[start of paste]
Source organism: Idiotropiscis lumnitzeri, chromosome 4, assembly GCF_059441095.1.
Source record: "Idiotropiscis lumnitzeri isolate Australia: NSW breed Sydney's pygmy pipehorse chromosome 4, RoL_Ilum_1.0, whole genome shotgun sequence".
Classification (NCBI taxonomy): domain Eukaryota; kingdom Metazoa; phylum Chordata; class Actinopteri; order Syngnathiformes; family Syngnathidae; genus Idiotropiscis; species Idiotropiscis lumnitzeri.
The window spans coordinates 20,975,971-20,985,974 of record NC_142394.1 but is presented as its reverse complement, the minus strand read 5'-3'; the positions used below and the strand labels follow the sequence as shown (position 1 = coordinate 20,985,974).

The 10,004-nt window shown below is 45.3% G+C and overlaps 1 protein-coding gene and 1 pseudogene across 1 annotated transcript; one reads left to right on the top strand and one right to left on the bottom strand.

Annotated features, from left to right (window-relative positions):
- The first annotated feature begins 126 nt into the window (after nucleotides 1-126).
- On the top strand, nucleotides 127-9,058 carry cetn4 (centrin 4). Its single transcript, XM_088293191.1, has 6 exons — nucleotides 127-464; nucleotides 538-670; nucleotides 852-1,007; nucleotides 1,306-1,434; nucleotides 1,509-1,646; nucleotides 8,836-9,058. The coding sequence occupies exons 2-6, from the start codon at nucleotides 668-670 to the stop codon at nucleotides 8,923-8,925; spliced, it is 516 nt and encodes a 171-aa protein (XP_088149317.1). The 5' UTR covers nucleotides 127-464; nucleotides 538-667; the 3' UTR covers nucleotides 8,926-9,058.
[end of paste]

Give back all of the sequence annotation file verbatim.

Source organism: Idiotropiscis lumnitzeri, chromosome 4, assembly GCF_059441095.1.
Source record: "Idiotropiscis lumnitzeri isolate Australia: NSW breed Sydney's pygmy pipehorse chromosome 4, RoL_Ilum_1.0, whole genome shotgun sequence".
Classification (NCBI taxonomy): domain Eukaryota; kingdom Metazoa; phylum Chordata; class Actinopteri; order Syngnathiformes; family Syngnathidae; genus Idiotropiscis; species Idiotropiscis lumnitzeri.
The window spans coordinates 20,975,971-20,985,974 of record NC_142394.1 but is presented as its reverse complement, the minus strand read 5'-3'; the positions used below and the strand labels follow the sequence as shown (position 1 = coordinate 20,985,974).

The 10,004-nt window shown below is 45.3% G+C and overlaps 1 protein-coding gene and 1 pseudogene across 1 annotated transcript; one reads left to right on the top strand and one right to left on the bottom strand.

Annotated features, from left to right (window-relative positions):
- The first annotated feature begins 126 nt into the window (after nucleotides 1-126).
- On the top strand, nucleotides 127-9,058 carry cetn4 (centrin 4). Its single transcript, XM_088293191.1, has 6 exons — nucleotides 127-464; nucleotides 538-670; nucleotides 852-1,007; nucleotides 1,306-1,434; nucleotides 1,509-1,646; nucleotides 8,836-9,058. The coding sequence occupies exons 2-6, from the start codon at nucleotides 668-670 to the stop codon at nucleotides 8,923-8,925; spliced, it is 516 nt and encodes a 171-aa protein (XP_088149317.1). The 5' UTR covers nucleotides 127-464; nucleotides 538-667; the 3' UTR covers nucleotides 8,926-9,058.